Last month, a man claiming to be Amiri appeared on a video for the first time since Amiri vanished while taking a walk near his hotel in the Saudi city of Medina. Appearing to speak into a camera on his laptop, he said CIA agents kidnapped him during his hajj trek last June. "They gave me an anesthetic injection," he said, claiming he had been in Arizona for eight months where he suffered "the most severe tortures and psychological pressures." But in a second, much more well produced video — also posted June 8 — a man claiming to be Amiri and resembling the first, though slightly more heavy set, said he went to the U.S. to continue his education. "I am free here," the second Amiri insisted, "and I assure everyone that I am safe."
According to ABC News, Amiri was the Iranian nuclear scientist who turned over to U.S. intelligence the final jigsaw-puzzle piece that last fall exposed Tehran's second — and supersecret — effort to develop nuclear weapons. But all the pieces were tossed into the air Tuesday with the news that Amiri — unseen for a year — had suddenly shown up at the Iranian-affairs office at the Pakistani embassy in Washington. He was seeking a ticket home. (Since shortly after the 1979 Iranian revolution, when militants seized the U.S. embassy and held 52 Americans for more than a year, the two nations have not had formal diplomatic relations.)
U.S. officials have denied kidnapping Amiri and said Tuesday he can go where he wants. "Mr. Amiri has been in the United States of his own free will," Secretary of State Hillary Clinton said. "And he is free to go." Amiri — one of them, anyway — spoke to the Iranian media by telephone Tuesday. The U.S. "sought to put a cap on the seizure while denying the whole case but eventually did not succeed," he said. "Since the release of my comments on the Internet, the Americans saw themselves as the losers in this saga."
That saga slowly escalated over the past year. Though Amiri disappeared in June, the Iranians waited until September to blame the Saudis for seizing him and then tossed in the U.S. as part of the plot the following month. "We hold Saudi Arabia responsible for Shahram Amiri's situation," Iranian Foreign Minister Manouchehr Mottaki said Oct. 7, "and consider the U.S. to be involved in his arrest."
Though some U.S. officials say satellite imagery was the key to the discovery of Iran's secret nuclear program, ABC News reported in March that Amiri had defected with the CIA's assistance in an "intelligence coup" that helped Washington figure out what Tehran was up to. Amiri allegedly told the CIA about Iran's secret uranium-enrichment plant near the holy city of Qum — intelligence that forced Iran to acknowledge its Fordow plant last September, just as Washington was preparing to reveal it. The U.S. says the revelation will sabotage any plans to use the plant for secret bomb-building if Iran's acknowledged site at Natanz is destroyed. Iran is under U.N. sanctions over its nuclear program, and the U.S. and its allies say the country is intent on developing atomic weapons. Tehran insists it is only developing nuclear capability for peaceful purposes including power generation and medicinal purposes.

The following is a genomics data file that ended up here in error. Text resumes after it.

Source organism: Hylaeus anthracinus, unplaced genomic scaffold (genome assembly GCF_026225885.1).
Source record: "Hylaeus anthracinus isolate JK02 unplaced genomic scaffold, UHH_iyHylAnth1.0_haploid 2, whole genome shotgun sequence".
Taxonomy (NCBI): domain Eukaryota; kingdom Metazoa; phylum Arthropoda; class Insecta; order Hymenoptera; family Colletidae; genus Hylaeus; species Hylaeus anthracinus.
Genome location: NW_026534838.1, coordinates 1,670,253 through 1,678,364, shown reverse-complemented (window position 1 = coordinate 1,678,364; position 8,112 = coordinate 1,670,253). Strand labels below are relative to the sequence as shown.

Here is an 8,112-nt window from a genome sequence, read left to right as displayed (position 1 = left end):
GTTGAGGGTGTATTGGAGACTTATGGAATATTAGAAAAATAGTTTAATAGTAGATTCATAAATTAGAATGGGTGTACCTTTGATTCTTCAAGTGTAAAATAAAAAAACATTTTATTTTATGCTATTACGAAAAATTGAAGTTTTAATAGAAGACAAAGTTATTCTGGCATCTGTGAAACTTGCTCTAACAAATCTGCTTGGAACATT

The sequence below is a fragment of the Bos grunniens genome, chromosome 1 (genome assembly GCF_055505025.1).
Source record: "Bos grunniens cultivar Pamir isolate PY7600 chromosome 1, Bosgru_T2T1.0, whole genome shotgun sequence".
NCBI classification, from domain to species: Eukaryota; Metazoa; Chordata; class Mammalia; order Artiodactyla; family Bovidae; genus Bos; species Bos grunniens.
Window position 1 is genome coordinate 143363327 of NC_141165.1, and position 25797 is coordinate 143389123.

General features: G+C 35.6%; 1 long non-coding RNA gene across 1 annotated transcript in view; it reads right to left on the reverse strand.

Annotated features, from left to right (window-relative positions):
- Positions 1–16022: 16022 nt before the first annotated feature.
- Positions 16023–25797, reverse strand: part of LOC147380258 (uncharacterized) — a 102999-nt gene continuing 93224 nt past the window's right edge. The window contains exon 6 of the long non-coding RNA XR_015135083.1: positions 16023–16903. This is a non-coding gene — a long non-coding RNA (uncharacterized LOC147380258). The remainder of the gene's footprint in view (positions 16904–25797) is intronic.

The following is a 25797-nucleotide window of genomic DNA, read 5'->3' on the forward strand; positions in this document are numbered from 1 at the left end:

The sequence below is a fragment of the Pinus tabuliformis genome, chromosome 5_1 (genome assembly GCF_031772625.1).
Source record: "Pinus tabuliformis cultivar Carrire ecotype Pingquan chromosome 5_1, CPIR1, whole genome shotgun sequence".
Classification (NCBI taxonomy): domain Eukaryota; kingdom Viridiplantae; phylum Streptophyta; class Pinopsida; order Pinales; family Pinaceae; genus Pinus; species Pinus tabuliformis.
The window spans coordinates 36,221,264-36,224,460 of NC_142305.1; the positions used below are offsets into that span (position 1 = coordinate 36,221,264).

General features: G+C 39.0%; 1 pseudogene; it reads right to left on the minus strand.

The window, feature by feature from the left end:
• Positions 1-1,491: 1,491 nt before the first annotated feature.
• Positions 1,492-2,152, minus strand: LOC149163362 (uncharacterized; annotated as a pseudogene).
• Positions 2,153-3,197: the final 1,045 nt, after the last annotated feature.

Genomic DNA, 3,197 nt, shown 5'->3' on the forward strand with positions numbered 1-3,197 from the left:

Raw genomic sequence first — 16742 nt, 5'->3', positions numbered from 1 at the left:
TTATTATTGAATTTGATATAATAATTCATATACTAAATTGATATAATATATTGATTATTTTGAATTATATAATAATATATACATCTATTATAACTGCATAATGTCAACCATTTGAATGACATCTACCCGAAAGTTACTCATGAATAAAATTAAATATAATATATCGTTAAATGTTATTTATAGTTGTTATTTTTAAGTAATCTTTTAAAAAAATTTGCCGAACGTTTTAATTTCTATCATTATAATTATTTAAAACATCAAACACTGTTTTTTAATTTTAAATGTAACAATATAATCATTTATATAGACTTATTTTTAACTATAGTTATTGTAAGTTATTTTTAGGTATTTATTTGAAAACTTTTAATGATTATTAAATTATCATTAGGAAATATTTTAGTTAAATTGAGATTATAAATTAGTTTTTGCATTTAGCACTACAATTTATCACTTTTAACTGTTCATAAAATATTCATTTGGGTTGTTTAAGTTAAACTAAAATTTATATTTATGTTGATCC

The little the Western media knows — or thinks it knows — about Amiri comes from Iranian dissidents. According to those sources, Amiri, now 32, worked as a researcher at Iran's Malek-Ashtar University of Technology, which is connected to Iran's Revolutionary Guard Corps and has been linked to Iran's nuclear program by the European Union. According to the Paris-based National Council of Resistance of Iran, Amiri worked at facilities involved in nuclear-weapons work under Mohsen Fakhrizadeh-Mahabadi, an officer in the Revolutionary Guard and a key Iranian nuclear scientist. Amiri "has important intelligence on the regime's military nuclear activities," according to Shahin Gobadi of the resistance council.
There has been speculation that Amiri's family has been used as bait, both to get him to defect to the U.S. and to return to Iran. For years, the CIA has tried to woo Iranians involved in sensitive matters to defect by reaching out to them via relatives in the U.S. But there also have been reports that members of Amiri's family still in Iran have been threatened with harm unless he returns. His wife has said her husband is "only a researcher and did not hold any government post."
Which brings us back to yet another video. On June 29, a third Amiri clip surfaced on Iranian television. "A few minutes ago I succeeded in escaping U.S. security agents in Virginia," he said in a medium- to poor-quality video. "If something happens and I do not return home alive, the U.S. government will be responsible." This Amiri insisted he had not betrayed Iran. Given the twists and turns of this strange spy saga so far, it's a line Amiri may want to keep practicing as he heads back home.